Anger Management Secret #9: Practice emotional regulation -- take more time to respond when facing a challenge to your equanimity.

Learn Skills to Deal with Difficult Emotions

Emotional regulation doesn't mean controlling your emotions, which would be like an effort to control the weather. Rather, it means that you can learn skills to express and deal with painful or troubling emotions when they are small and not yet overwhelming. This is the key skill that makes Secret #8 possible.

If you're in the Red Zone of rage, your thinking brain has already shut down. It does no good to remind yourself that "it's not about you." By then it's too late. The crucial skill is learning how to effectively deal with hurt feelings, irritations, frustrations, sadness, being upset, and all the other painful emotions before they become overwhelming.

Several principles can help you craft your own individualized approach.

Principle 1: Don't take actions or make decisions when you are agitated or upset.

Take a time out to cool down. Take a walk around the block -- or walk five miles, if need be. Say, "I'll talk to you about this later," and remove yourself from the upsetting situation before you blow.

Principle 2: Learn to use your breath to calm yourself down.

This is the fundamental basis of all meditative practices. We've talked about the Stress Response in Secret #1 above. There's another physiological state your body can attain, which is called the Relaxation Response. This is where the cooler, parasympathetic nervous system is in the ascendancy: adrenal secretions are halted, heart rate slows, increased blood flow is routed to the stomach and brain and genitals as well as to the arms and legs. The body and mind are relaxed and calm.

The primary way to move your body from the Stress Response to the Relaxation Response is by focusing on your breath! Take deep, slow breaths. Pay attention to the sensations of the air moving into and out of your body. As your heart rate slows and your blood pressure decreases to its resting state, the Relaxation Response allows your anger to subside.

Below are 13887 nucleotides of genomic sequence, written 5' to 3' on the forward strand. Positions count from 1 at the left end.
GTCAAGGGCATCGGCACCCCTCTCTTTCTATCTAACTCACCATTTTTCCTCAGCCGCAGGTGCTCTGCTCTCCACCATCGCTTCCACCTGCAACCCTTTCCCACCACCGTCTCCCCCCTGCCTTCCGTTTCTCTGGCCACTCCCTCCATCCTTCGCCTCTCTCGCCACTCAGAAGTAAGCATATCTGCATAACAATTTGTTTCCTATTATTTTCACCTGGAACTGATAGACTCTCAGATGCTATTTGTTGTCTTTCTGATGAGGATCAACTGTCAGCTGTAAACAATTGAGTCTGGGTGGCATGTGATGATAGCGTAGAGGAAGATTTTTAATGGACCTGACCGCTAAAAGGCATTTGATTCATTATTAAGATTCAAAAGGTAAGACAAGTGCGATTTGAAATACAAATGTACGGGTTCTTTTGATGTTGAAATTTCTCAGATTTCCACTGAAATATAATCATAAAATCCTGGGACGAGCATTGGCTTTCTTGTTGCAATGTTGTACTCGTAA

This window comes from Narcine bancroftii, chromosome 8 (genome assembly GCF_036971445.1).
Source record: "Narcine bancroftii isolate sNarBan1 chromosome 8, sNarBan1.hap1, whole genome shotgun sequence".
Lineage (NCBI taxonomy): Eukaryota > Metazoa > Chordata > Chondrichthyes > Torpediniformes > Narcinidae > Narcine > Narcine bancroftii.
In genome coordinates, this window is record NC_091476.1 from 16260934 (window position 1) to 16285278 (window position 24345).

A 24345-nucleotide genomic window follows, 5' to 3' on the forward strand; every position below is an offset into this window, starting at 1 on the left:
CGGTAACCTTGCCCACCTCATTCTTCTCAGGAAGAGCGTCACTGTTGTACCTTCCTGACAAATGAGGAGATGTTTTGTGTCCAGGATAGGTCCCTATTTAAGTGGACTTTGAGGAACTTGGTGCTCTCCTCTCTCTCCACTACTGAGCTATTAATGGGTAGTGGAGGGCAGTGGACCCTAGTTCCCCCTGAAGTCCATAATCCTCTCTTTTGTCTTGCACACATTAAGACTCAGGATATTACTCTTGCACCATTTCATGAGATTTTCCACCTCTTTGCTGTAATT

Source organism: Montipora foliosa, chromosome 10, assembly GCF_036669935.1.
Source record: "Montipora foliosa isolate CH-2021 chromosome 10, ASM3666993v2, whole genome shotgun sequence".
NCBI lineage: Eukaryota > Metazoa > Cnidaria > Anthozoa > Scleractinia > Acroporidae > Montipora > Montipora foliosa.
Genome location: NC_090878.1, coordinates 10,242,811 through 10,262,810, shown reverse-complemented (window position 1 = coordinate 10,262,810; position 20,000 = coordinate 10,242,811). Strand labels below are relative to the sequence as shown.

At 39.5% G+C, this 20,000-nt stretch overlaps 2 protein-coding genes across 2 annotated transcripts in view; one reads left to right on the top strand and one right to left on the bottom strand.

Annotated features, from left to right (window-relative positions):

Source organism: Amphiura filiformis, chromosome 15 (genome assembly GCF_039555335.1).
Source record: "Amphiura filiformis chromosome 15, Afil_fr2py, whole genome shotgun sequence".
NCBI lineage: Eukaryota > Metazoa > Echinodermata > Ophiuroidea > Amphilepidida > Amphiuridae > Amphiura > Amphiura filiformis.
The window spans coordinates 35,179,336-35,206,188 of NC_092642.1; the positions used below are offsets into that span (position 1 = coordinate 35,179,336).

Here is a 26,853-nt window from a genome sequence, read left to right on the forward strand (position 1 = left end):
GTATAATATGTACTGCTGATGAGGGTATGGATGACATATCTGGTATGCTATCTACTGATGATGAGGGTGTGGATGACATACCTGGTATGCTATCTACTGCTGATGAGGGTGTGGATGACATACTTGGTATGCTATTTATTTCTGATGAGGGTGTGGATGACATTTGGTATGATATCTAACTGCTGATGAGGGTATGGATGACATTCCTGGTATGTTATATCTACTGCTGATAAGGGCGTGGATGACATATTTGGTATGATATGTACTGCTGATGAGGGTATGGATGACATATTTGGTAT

If it helps you to be moving when you are agitated you can combine focusing on your breath with walking. Breathe in for 3 or 4 steps, then breathe out for 3 or 4 steps. You can adjust the number of steps for the in breath and the out breath to suit your level of fitness. What is important is that your attention is focused on your breath -- not on how upset you are or what to do to fix the problem. Just breathe, and allow yourself to calm.

Practice focusing on your breath when you are not agitated. That way you learn how to do it, and what it feels like without dealing with the stress of being upset.

Principle #3: Learn how not to identify with strong emotion.

"I am not my anger. It is a strong emotion that is present now, but I recognize that it is passing through me, like storm clouds passing through." In this way you strengthen your own ability to witness the feelings you are experiencing. It is this steady, calm Self within you that can build your ability to respond in calmer ways to upsetting situations.

Principle #4: Deal with upsetting feelings only when you are calm.

If, after calming down, you begin to think about what just happened and you find yourself getting agitated again -- go back to focusing on your breath. Sometimes it takes several rounds of relaxation to be able to think clearly about your situation without spiraling downward towards being upset again.

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